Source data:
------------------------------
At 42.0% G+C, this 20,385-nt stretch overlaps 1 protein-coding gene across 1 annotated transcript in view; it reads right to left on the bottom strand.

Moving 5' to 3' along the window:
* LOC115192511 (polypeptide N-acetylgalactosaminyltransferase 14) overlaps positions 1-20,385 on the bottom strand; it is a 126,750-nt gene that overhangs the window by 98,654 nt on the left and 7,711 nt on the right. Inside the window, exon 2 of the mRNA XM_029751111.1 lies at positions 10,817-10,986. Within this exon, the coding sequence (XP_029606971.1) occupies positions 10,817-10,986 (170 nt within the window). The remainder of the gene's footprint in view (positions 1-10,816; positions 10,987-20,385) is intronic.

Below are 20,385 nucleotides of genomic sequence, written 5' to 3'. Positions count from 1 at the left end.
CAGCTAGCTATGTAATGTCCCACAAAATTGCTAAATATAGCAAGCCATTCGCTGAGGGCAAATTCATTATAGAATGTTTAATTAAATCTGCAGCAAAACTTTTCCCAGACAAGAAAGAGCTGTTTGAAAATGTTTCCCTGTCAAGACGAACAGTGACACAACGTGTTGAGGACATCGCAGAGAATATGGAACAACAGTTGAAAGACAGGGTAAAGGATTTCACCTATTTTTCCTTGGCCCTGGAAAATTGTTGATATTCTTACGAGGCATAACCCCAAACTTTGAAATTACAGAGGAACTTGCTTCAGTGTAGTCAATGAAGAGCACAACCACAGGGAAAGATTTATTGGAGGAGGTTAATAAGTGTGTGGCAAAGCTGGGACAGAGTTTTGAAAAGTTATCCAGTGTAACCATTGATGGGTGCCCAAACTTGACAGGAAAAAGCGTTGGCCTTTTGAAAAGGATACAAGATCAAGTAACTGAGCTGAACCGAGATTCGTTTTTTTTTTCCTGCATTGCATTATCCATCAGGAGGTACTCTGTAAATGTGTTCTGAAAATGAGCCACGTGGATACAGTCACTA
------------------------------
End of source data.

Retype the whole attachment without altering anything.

At 42.0% G+C, this 20,385-nt stretch overlaps 1 protein-coding gene across 1 annotated transcript in view; it reads right to left on the bottom strand.

Moving 5' to 3' along the window:
* LOC115192511 (polypeptide N-acetylgalactosaminyltransferase 14) overlaps positions 1-20,385 on the bottom strand; it is a 126,750-nt gene that overhangs the window by 98,654 nt on the left and 7,711 nt on the right. Inside the window, exon 2 of the mRNA XM_029751111.1 lies at positions 10,817-10,986. Within this exon, the coding sequence (XP_029606971.1) occupies positions 10,817-10,986 (170 nt within the window). The remainder of the gene's footprint in view (positions 1-10,816; positions 10,987-20,385) is intronic.

Below are 20,385 nucleotides of genomic sequence, written 5' to 3'. Positions count from 1 at the left end.
CAGCTAGCTATGTAATGTCCCACAAAATTGCTAAATATAGCAAGCCATTCGCTGAGGGCAAATTCATTATAGAATGTTTAATTAAATCTGCAGCAAAACTTTTCCCAGACAAGAAAGAGCTGTTTGAAAATGTTTCCCTGTCAAGACGAACAGTGACACAACGTGTTGAGGACATCGCAGAGAATATGGAACAACAGTTGAAAGACAGGGTAAAGGATTTCACCTATTTTTCCTTGGCCCTGGAAAATTGTTGATATTCTTACGAGGCATAACCCCAAACTTTGAAATTACAGAGGAACTTGCTTCAGTGTAGTCAATGAAGAGCACAACCACAGGGAAAGATTTATTGGAGGAGGTTAATAAGTGTGTGGCAAAGCTGGGACAGAGTTTTGAAAAGTTATCCAGTGTAACCATTGATGGGTGCCCAAACTTGACAGGAAAAAGCGTTGGCCTTTTGAAAAGGATACAAGATCAAGTAACTGAGCTGAACCGAGATTCGTTTTTTTTTTCCTGCATTGCATTATCCATCAGGAGGTACTCTGTAAATGTGTTCTGAAAATGAGCCACGTGGATACAGTCACTA